How to Get a Good Night's Sleep
Dr. Joel Fuhrman's article, New Information to Sleep on, reminds us that "in order to work optimally in our daily activities...sleep is a crucial component of excellent health." Rarely do we ever get a solid night's sleep - we toss and turn worrying about our lives, then fall to sleep just before the alarm clock goes off.
Why is sleep so essential? Our brains function optimally when well rested:
- "During sleep, our brains stabilize newly formed memories, and adequate sleep promotes learning and cognitive performance the next day."
- "Sleep is also essential for proper immune function. Getting adequate sleep regularly may reduce the severity of cold symptoms and also may maintain sufficient numbers of natural killer cells. In fact, there is some evidence that poor sleep could impair the immune system's ability to eliminate, small, newly established tumors before they become dangerous."
- "Melatonin, which is a hormone produced in response to darkness and during sleep, is an antioxidant and an inhibitor of cancer cell growth. Allowing the body to produce sufficient melatonin is essential."
- "Inadequate sleep is associated with impaired learning ability, faster aging of the brain, impaired driving and work performance, overeating, obesity, elevated cholesterol, and increased risk of diabetes, hypertension and death from all causes. Plus, lack of sleep negatively affects our appearance and emotional state."
Dr. Fuhrman offers some strategies to improve the quality of your sleep:
- "Minimize electronic device use at night. Smartphones, computer screens, televisions and tablets emit blue light, which suppresses melatonin production. Using these devices close to bedtime can disrupt sleep."
- "If you wake in the middle of the night, don't turn on your TV, smartphone or computer; the light will turn off melatonin and cause you to feel more alert. Instead, relax, read under low light or meditate until you feel sleepy again."
- "Make your sleep environment as dark as possible. Don't keep clocks that emit light or night lights in the bedroom; light-blocking curtains or a sleep mask can reduce exposure to outside light and enhance your sleep quality. Light exposure regulates our internal clock: bright light makes us alert in the morning, and a dark room at night promotes melatonin production and good sleep. Exposure to light soon before bed or during sleep reduces the depth and quality of sleep. Even a low level of light exposure through closed eyelids (such as a night light) can reduce melatonin production, and this disruption of our natural rhythms has ill health effects. Light exposure at night is associated with an increased risk of cancer, most strongly with breast cancer."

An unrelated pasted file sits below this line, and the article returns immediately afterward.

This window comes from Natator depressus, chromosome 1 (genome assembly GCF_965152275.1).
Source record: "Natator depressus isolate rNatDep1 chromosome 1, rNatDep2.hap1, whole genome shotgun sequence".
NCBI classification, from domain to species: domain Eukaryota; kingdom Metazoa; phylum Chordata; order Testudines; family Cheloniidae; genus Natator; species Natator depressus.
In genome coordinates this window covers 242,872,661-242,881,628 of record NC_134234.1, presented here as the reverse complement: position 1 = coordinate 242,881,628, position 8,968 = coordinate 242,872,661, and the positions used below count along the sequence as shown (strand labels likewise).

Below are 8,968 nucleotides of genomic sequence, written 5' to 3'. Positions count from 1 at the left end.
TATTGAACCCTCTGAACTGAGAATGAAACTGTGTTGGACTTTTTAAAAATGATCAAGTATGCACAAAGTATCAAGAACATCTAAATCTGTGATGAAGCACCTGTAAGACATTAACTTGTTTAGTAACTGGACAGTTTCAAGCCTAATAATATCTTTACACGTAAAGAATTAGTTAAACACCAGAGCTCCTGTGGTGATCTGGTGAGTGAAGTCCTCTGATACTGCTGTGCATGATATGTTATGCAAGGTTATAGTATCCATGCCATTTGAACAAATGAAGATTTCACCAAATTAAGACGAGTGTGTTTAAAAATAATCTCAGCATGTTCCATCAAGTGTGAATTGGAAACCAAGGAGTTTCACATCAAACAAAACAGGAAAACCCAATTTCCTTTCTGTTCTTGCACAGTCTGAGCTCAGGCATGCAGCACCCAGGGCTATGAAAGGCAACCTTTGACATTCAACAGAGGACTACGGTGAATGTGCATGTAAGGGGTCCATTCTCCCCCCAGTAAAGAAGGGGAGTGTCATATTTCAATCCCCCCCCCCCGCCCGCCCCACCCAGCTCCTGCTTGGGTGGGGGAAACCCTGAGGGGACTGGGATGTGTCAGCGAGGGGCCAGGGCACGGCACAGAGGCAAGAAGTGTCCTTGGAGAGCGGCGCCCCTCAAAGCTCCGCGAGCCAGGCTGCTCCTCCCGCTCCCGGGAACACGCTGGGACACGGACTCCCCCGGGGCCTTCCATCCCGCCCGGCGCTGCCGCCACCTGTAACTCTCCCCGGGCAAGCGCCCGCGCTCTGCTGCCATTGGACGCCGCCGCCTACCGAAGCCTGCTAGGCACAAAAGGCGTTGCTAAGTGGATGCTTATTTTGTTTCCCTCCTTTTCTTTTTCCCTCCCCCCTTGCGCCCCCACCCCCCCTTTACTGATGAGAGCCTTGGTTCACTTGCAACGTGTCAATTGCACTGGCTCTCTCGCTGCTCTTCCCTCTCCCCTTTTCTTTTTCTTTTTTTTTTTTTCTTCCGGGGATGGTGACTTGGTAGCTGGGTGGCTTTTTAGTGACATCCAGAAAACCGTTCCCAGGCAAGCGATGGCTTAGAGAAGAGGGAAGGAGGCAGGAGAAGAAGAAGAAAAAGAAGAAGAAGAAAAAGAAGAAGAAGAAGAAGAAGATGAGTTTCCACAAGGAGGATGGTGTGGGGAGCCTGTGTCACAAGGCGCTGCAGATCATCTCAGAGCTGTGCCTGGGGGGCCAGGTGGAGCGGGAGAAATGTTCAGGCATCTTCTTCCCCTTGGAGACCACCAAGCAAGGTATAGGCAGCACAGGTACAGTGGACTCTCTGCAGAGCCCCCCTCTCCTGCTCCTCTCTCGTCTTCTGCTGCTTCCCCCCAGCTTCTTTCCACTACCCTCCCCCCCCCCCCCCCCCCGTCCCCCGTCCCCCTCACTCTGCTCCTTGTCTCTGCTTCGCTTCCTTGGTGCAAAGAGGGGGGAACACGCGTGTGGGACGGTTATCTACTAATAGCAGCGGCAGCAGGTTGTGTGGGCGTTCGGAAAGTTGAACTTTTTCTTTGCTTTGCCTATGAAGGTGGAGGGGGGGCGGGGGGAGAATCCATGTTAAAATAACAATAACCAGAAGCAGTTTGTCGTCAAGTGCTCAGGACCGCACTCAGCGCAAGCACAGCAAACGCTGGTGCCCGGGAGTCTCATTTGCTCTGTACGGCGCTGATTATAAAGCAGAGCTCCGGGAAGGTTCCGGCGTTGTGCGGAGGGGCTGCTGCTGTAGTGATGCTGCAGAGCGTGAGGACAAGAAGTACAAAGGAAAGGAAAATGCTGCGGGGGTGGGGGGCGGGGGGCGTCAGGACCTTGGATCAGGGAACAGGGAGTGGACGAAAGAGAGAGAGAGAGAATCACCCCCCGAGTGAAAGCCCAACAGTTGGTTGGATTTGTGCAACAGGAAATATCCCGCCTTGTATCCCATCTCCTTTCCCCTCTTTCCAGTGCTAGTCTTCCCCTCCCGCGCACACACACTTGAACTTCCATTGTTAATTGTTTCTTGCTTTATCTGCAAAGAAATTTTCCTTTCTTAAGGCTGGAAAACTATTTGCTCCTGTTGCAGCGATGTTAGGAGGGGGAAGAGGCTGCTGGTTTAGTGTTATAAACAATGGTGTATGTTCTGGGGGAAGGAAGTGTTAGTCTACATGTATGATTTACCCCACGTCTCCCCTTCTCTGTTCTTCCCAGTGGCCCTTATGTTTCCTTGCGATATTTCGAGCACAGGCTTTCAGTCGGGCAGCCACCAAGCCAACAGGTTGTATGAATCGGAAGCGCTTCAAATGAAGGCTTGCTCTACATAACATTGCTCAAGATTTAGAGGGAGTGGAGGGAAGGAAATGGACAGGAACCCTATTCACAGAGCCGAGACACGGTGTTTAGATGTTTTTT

- "Sleep on a consistent schedule, going to bed at the same time every night, and waking up at the same time every morning."
- "Don't wake up to an alarm clock if possible; the alarm clock wakes you abruptly and use of the snooze button can rob you of valuable REM sleep. When you wake naturally, your body prepares you during the final sleep cycles by shifting hormone production—reducing melatonin and increasing cortisol, which helps you to become alert."
- "Minimize noise. How noise affects one's sleep is somewhat individual, based on what is familiar and typical. Earplugs or 'white noise' (for example from a fan) may help to prevent noises from disrupting sleep."
- "Avoid alcohol and caffeine. Although alcohol may cause you to fall asleep more quickly, it reduces the quality of sleep. Caffeine also disrupts sleep, especially when consumed in the evening."
- "Exercise. Exercising regularly (especially vigorous exercise) promotes healthy sleep, but exercise close to bedtime is usually not recommended."
- "Sleep at a comfortable, but cooler temperature. Body temperature naturally drops during sleep. Sleeping in a warm room (above 75°F) or trapping in excessive heat with extra blankets may disrupt sleep."
- "Follow a high-nutrient diet. A low intake of vegetables is associated with poor sleep. Those following a Nutritarian diet may get better quality sleep than people eating poorly, and therefore may require fewer hours of sleep."
- "For those who experience difficulty sleeping, morning light exposure (or light therapy) helps normalize melatonin cycling as a means of establishing better sleep patterns and resolving insomnia. In the mornings open the shades wide and get in a sun lit room, go outside or use a therapeutic light."
Dr. Fuhrman says that these "natural methods are preferable to prescription sleep drugs, which are linked to a dramatic increase in risk of death. These findings demonstrated a three-fold increased risk of death associated with regular use and a 35 percent higher risk of cancer."
For more information regarding sleep, click on the following links:
Joel Fuhrman MD Links
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